To specify a custom base coordinate system:


  1. Provide a Name for the new system.  

  2. In the To WGS84 box choose a transformation method

  3. Specify desired parameters. Parameter boxes will be displayed as options for the selected transformation method.

  4. Press OK.


Custom Tab Controls


Choose something more useful and self-documenting than the default of "Custom Base Coordinate System."   That will help remind us what we did should we use this project or data years later.

To WGS84

A list of configurable transformation methods, which represent the mathematical transformation to be used to transform the particular base into WGS84.   Choosing one of those will configure the parameter boxes to provide allowed options.

(Parameter boxes)

Configuration parameters allowed by the selected transformation method.


Choosing the Transformation Method

Custom base coordinate systems are created by specifying custom parameters for a configurable transformation method.  Manifold provides a list of standard transformation methods in the To WGS84 box.   To choose one of those we click on the down arrow icon at the right of the box.




Doing so opens up the list of available configurable transformation methods.  We choose a method by clicking on it to highlight it.




Above we have selected Molodensky-Badekas as the To WGS84 transformation method.  Once we choose a configurable transformation method we can customize the base coordinate system by specifying parameters of interest for that transformation method.


Manifold will automatically provide option boxes for parameters that may be customized for a particular system.   Option boxes have indicators what units of measure are used, for example, m for meters and deg for degrees.   Enter values to customize the transformation method to create the specific custom base coordinate system desired.



When a starting transformation method provides too many options to fit at once into the display a scroll bar will appear to allow us to scroll through all of the options.  The Polynomial (6) transformation method uses almost two pages of configurable parameters.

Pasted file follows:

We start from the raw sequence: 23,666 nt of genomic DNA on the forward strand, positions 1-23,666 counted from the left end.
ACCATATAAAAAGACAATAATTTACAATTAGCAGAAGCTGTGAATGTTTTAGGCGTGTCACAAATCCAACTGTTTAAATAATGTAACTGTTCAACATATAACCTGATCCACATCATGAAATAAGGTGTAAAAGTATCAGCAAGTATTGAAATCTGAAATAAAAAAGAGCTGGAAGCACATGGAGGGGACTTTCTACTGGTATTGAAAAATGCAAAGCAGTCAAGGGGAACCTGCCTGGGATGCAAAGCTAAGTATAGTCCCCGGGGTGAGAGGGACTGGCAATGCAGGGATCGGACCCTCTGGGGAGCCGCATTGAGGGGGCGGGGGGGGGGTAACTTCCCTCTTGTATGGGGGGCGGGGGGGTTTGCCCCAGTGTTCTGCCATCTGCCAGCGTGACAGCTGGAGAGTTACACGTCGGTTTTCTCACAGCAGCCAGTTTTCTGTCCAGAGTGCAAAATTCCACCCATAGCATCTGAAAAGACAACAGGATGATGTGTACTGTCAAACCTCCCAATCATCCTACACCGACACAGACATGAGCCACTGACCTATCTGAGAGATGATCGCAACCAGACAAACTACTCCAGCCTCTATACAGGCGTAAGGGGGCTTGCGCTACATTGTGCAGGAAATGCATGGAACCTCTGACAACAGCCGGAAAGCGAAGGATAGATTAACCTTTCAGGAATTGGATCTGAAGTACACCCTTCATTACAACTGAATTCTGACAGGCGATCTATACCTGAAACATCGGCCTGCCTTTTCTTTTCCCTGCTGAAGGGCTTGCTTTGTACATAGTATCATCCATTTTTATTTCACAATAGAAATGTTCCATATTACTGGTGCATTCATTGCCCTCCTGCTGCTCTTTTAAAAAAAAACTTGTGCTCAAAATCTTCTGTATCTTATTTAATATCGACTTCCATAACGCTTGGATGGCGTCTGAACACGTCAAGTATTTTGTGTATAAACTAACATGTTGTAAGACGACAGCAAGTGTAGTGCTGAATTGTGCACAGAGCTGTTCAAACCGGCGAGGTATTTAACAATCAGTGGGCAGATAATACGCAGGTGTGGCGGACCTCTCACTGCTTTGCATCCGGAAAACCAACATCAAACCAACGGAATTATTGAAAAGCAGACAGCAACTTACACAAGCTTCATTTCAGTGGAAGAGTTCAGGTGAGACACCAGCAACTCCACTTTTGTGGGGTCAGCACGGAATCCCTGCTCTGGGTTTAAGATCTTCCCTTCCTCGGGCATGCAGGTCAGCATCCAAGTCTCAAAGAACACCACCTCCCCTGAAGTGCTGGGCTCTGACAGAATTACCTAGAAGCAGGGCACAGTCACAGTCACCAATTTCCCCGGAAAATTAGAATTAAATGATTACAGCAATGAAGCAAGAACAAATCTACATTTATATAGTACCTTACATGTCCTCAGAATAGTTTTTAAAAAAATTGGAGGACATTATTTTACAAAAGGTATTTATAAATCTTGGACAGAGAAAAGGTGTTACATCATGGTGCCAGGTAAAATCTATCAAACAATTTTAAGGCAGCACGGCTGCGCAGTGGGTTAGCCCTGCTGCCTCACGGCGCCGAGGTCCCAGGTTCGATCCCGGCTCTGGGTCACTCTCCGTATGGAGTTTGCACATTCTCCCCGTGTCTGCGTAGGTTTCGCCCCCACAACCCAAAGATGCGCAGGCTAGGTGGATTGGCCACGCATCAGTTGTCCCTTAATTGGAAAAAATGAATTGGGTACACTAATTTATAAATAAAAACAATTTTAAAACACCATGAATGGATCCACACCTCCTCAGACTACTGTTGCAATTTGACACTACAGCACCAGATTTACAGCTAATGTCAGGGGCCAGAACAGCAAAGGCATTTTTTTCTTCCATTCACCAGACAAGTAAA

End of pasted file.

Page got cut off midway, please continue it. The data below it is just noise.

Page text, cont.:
Tech Tip:  Manifold provides a seemingly endless range of coordinate systems with seemingly endless options because over the course of centuries experts around the world have developed very many sophisticated and endlessly varied projections to match precisely the requirements of their tasks.   There are very good reasons why the Polynomial family of transformation methods has so many options.   Teaching such systems and how to correctly use them is beyond the scope of this documentation.   Users who need to use them or who would like to learn more should take advantage of the world's extensive resources, many of which are online, that teach geodesy, computational cartography, mathematics and so on.   Read a book or take a course at a local college - you may find yourself addicted to the field, as computational cartography often becomes a hobby for non-cartographers.  The most gifted computational cartographer of all in modern times, John Parr Snyder, began his career as an amateur hobby.   He became a legendary professional in the field after solving a complex problem the professional cartographic bureau at USGS could not.